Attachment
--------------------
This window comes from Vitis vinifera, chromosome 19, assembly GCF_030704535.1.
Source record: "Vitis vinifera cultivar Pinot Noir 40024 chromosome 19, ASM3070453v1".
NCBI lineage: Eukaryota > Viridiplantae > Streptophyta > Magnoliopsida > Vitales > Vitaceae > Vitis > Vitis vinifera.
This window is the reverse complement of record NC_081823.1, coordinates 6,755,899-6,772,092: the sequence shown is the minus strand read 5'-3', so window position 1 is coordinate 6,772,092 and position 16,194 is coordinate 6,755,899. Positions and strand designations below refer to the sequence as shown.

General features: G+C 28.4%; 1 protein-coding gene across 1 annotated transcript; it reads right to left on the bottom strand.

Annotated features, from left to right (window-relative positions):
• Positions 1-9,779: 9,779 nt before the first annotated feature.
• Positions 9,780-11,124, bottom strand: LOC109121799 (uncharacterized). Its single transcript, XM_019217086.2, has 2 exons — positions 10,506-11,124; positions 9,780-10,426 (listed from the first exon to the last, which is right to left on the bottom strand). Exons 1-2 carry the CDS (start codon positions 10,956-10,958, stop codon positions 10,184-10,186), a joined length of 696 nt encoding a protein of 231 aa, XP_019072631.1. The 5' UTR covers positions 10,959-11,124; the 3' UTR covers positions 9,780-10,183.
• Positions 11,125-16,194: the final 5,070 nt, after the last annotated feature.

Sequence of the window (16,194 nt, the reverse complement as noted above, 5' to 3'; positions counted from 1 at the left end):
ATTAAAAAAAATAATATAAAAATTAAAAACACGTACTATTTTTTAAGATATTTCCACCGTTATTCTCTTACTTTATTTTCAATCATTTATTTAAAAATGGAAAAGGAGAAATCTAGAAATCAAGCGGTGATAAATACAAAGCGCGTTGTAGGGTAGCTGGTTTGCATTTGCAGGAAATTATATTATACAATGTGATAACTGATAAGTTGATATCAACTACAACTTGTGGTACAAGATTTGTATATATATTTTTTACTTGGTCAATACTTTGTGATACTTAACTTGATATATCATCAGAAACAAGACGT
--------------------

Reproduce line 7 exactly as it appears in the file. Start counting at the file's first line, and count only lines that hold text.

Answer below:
• Positions 1-9,779: 9,779 nt before the first annotated feature.